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Mississippi Schools Launch New Anti-Bullying Effort

By Jeffrey Hess | Published 18 Apr 2011 02:13pm | comments
Ariel Terrel (left) reads from a script while other actors re-enact bullying.

According to the Department of Justice, one out of four kids will be bullied every month. MPB's Jeffrey Hess reports on how Mississippi school leaders are learning about bullying and what they are doing to stop it.

Administrators and teachers from most of Mississippi 152 school districts are flocking to a hotel in Ridgeland for a two day anti-bullying conference.

Dr. Allen Beane created the bully-free school program after seeing his son's depression and isolation following years of bullying.

"He met some bad people. They dealt with drugs. And he decided one night to take meth to fly away from his hurt and his pain and he took too much and it killed him," Beane said.

Beane says bullying is aggressive, repeated, intentional harm and kids are move vulnerable than ever bullying.

"We still have the one, two or three aggressive bullies like many of us remember from the days we were in school. But now it is more intense more prevalent because of technology, cyber bullying but also because we have a lot of good kids who haven't been taught empathy," Beane said.

Beane says keys to stopping bullying include properly defining it, respecting the pain of bullying victims, and not ignoring the bullies.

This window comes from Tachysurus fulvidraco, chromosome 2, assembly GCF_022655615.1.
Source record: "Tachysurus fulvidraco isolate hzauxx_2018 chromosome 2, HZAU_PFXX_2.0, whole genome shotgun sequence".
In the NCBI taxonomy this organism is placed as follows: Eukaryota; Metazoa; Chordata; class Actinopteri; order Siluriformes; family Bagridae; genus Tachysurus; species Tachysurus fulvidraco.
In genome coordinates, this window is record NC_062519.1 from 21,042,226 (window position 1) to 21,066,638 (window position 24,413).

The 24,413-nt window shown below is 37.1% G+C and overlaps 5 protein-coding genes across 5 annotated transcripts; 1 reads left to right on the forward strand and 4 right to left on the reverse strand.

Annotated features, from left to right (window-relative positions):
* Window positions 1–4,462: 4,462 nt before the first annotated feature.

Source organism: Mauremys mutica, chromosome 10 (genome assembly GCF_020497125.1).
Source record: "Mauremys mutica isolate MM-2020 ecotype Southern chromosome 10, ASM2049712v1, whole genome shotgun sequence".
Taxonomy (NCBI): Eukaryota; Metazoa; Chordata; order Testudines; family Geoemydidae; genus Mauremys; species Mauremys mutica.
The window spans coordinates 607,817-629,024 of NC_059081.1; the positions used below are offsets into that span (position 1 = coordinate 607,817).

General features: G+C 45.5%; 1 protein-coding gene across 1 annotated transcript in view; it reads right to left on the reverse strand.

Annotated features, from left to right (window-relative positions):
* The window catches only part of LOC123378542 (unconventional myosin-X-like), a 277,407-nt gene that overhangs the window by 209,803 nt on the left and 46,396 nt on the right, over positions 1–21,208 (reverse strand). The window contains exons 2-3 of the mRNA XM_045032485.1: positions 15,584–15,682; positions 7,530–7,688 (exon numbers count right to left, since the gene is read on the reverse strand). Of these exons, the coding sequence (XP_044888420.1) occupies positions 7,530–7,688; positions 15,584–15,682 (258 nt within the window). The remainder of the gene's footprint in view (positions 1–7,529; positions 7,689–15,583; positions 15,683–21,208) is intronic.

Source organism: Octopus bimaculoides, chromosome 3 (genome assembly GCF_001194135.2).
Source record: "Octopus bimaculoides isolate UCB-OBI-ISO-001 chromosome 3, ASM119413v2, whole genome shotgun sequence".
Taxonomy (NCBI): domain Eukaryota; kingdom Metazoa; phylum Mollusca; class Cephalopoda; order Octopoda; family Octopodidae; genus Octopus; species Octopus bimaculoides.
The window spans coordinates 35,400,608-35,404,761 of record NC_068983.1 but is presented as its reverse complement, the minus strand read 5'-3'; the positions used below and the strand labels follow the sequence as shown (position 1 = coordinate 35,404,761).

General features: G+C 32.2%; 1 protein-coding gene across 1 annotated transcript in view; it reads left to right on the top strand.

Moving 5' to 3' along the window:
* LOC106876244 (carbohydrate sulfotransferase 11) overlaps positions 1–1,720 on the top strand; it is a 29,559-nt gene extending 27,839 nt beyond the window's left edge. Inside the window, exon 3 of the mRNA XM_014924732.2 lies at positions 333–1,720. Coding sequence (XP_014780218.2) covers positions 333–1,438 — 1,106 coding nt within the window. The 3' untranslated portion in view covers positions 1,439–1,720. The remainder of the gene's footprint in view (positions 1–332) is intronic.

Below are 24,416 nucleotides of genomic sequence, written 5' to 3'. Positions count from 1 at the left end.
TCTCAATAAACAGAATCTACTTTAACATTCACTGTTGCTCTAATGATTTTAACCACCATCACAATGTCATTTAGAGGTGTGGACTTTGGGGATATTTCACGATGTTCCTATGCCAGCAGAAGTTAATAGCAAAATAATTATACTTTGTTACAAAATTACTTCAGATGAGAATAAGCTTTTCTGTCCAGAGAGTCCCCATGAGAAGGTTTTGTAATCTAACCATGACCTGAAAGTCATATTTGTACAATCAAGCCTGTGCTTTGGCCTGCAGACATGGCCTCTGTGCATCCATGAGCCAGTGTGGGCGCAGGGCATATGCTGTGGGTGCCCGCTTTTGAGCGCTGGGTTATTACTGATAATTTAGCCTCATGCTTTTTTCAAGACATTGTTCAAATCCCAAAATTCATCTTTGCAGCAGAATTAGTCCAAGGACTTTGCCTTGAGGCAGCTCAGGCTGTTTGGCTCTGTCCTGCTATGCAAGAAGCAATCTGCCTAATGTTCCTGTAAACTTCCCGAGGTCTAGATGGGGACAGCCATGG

"We show schools how to add structure to times that are unstructured, so kids aren't just free to do what they want to do. And we have strategies for helping victims. Helping them learn how to help themselves. We have strategies for helping bullies change," Beane said.

18-year old Ariel Terrell performed an anti-bullying skit with a group of teenagers from the Mississippi School of the arts for the adults at the conference.

Terrell says she has been both bullied and a bully.

"You actually have to step back outside of the situation and looking and see exactly what you are going to do and say next and understand that that person has feelings also and you wouldn't want them to say certain things to you," Terrell said.

The adults work in groups discussing bullying in their schools and crafting new plans to help the kids.

David Barrow with Greenville Public Schools says bullying has been tough to combat and can quickly spill outside of the classroom.

"We have been having a lot of things about Facebook, where the young ladies are putting inappropriate comments and they are blaming each other. So you have to figure out who is doing what and how to address it before it becomes a major problem," Barrow said.

The superintendent of the Mississippi School for the Blind Dr. Rosie Pridgen says bullying happens even in her unique school.

"We will be training our students. We will be retraining staff. We will be training families. So it will be a concerted effort for all of our school community," Pridgen said.

The department of education keeps track of the reports of bullying around the state each year. They will consider the program a success if there is a decrease in the amount of bullying being reported by Mississippi school kids.

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Ariel Terrel (left) reads from a script while other actors re-enact bullying.


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